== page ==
Monday, September 17, 2012

consequences

i have to begin with a definition.
con·se·quence    1. the effect, result, or outcome of something occuring earlier.
     2. an act or instance of following something as an effect, result, or outcome.   (i love dictionary.com)

i think the word consequence has taken on a bad connotation when in fact it's just an effect.   every choice has a consequence.   good consequences and/or bad.

as a parent, consequences are no longer just the natural and legal ramifications of adulthood.   not only do your actions hold consequences for the next generation and generations to come but you are now in charge of dealing out consequences yourself.   the point of consequence is not just putting an immediate stop to the behaviour,  but also teaching and steering future thought processes.   but, hey, no pressure, right?

one of my favorite things is brainstorming with other parents.   i mean, two heads are better than one, right?   so, all of us parents put our heads together to come up with new and ever more twisted ways to torture our dear children . . . .i mean more effective and pertinent ways to teach our children.    yeah, that's what i meant.   what have we come up with?   nothing new or exciting, i'm sure, but when you find something that works better than what you have been doing, it's new and exciting to you.

some tried and true methods hold still true today.   while i use a smack on the hand when my toddler gets into something he shouldn't or a smack on the back pockets to get attention, it's not the best answer for everything and loses it's effectiveness and appropriateness as they get older and more capable of understanding.   ok, the older two still get a quick smack on the shoulder or leg or whatever is handy sometimes with a, "what are you thinking!?" or,"knock it off".   my husband gets one on occasion as well, come to think of it.

natural consequences are always best.   our job as parents is to allow our kids to feel the natural consequences of their actions without doing any permanent damage.   for instance, when my towering teen was a not so towering toddler, he had a love of the stove.   he touched a hot plate, oven door, pan, whatever several times.   no matter how closely you watch your child, they are fast and persistent.   he was never severely burned, and always went back.   i watched him even more closely.   when he got burned i explained again how the stove is hot and he had to stay away from it.   i learned how to treat burns very well.   (cold water with ice floating in it was easiest at the time.   since then, i've tried used black tea bags usually with an ice cube on the top of it, and vinegar with baking soda works well too.)    i held his hand high over the burner to help him feel the warm and explained that it was hot.    he started feeling above things on the stove before touching and stopped getting burned.   this is the same little stinker that snuck his hands up on the cutting board to sneak a piece of onion to eat.   that just came down to mom watching his fingers and giving him a piece before i did anything else.   the natural consequences are a bit harsh for that one.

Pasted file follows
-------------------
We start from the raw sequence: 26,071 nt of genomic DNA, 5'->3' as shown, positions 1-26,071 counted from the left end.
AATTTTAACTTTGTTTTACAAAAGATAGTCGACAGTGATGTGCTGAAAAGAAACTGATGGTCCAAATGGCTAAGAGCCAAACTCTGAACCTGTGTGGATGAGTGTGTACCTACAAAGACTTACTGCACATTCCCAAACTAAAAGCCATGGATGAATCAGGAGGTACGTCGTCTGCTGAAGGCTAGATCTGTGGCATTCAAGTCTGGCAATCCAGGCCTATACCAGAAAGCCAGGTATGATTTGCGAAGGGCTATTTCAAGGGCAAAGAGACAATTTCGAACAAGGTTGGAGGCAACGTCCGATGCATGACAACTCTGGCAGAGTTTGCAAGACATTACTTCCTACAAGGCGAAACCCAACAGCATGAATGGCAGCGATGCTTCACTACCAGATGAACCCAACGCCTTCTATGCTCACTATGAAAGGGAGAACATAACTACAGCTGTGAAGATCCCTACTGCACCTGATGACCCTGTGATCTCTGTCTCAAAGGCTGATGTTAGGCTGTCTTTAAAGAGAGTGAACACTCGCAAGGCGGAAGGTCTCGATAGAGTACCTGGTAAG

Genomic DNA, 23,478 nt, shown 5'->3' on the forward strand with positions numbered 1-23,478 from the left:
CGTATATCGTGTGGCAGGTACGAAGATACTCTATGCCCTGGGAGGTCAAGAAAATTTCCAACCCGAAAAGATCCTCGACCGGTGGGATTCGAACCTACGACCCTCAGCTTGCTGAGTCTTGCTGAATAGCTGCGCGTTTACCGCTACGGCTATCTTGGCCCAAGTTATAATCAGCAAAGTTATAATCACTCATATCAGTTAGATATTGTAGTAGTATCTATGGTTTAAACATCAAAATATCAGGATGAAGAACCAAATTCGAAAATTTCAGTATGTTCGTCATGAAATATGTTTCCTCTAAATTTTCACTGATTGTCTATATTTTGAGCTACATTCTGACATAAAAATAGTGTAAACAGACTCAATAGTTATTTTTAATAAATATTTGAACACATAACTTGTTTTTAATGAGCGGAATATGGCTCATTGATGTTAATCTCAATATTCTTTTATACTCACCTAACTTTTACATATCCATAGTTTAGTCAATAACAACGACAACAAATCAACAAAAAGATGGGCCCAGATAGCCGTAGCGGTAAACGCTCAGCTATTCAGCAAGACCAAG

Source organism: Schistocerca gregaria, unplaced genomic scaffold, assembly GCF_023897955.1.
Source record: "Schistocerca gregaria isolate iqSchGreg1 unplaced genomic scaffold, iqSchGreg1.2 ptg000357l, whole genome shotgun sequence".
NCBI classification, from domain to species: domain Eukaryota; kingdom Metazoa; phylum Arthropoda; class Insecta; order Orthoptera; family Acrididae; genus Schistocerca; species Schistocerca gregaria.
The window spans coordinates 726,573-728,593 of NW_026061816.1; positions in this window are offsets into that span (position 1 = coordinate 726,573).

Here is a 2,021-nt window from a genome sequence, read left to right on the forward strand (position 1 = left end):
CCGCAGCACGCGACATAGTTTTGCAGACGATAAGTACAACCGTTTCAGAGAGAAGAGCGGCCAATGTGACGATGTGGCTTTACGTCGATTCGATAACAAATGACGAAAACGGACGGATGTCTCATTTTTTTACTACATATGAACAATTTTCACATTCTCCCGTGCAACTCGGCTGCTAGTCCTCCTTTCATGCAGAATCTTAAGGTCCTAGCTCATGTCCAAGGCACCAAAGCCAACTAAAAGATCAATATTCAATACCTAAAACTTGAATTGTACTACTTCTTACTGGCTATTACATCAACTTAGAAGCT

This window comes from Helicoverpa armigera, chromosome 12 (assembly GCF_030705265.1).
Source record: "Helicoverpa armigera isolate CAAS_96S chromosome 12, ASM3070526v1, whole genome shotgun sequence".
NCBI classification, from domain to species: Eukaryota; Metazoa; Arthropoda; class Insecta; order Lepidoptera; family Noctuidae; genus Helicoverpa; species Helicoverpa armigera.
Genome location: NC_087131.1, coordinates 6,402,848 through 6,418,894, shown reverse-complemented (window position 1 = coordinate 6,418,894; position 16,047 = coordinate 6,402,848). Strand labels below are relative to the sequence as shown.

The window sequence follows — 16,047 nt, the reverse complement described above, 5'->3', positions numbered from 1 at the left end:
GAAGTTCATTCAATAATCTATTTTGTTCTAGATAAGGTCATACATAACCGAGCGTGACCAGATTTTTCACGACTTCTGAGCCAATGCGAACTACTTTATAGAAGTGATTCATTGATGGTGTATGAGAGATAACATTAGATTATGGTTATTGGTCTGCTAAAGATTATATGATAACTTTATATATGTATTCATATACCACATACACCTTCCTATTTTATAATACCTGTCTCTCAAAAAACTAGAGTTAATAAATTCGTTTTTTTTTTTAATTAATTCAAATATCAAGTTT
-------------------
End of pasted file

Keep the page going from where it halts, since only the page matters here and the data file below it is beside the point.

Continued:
aside from allowing them to feel the natural consequences of their actions, parents get to come up with great consequences that resemble natural ones.   my niece was dragging her feet in the morning getting out of bed.   after my sister and i discussed the problem, my niece was informed that if she could not get up in the morning, it must be because she was tired and should go to bed earlier.  she didn't want to be going to bed at the same time or even earlier than her younger brothers.    she started getting up in the morning with no problems.   that was easy.

this is a regularly occurring one in most households.   schoolwork.     my kids learned spelling with daily spelling tests and writing the words they got wrong correctly 3 times.   see?   not punishment, good study habits.   they almost always got 100%.   recently a friend of mine instituted a similar one.   her son hadn't told her about all of his homework that he had to do.   so, while he was reading every day, he was not writing the summary sentences he was supposed to do along with it.   here's her stroke of genius: he now reads twice as much and writes twice as much to make up for what he missed, and a bit extra because when we avoid work, we create more work than we had originally.   ahhh, the joys of being a parent.   isn't it funny how the consequences of our children fall on us as well?   all worth it.